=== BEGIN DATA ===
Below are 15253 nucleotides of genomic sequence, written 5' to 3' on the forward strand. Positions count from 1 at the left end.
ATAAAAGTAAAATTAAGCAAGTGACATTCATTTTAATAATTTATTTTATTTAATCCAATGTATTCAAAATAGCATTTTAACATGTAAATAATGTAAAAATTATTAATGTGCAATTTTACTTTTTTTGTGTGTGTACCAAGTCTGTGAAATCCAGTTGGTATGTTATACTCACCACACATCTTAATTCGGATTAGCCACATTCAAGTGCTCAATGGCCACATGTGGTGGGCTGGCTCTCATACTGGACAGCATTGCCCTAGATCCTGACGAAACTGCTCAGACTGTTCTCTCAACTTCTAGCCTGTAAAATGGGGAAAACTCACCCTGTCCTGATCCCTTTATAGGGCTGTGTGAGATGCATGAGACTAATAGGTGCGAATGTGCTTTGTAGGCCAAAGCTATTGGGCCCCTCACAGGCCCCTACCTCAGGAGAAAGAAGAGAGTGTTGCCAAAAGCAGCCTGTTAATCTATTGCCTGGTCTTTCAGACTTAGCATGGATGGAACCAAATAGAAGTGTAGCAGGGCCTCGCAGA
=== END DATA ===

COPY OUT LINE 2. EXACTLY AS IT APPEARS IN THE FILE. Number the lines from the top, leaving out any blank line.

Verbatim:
ATAAAAGTAAAATTAAGCAAGTGACATTCATTTTAATAATTTATTTTATTTAATCCAATGTATTCAAAATAGCATTTTAACATGTAAATAATGTAAAAATTATTAATGTGCAATTTTACTTTTTTTGTGTGTGTACCAAGTCTGTGAAATCCAGTTGGTATGTTATACTCACCACACATCTTAATTCGGATTAGCCACATTCAAGTGCTCAATGGCCACATGTGGTGGGCTGGCTCTCATACTGGACAGCATTGCCCTAGATCCTGACGAAACTGCTCAGACTGTTCTCTCAACTTCTAGCCTGTAAAATGGGGAAAACTCACCCTGTCCTGATCCCTTTATAGGGCTGTGTGAGATGCATGAGACTAATAGGTGCGAATGTGCTTTGTAGGCCAAAGCTATTGGGCCCCTCACAGGCCCCTACCTCAGGAGAAAGAAGAGAGTGTTGCCAAAAGCAGCCTGTTAATCTATTGCCTGGTCTTTCAGACTTAGCATGGATGGAACCAAATAGAAGTGTAGCAGGGCCTCGCAGA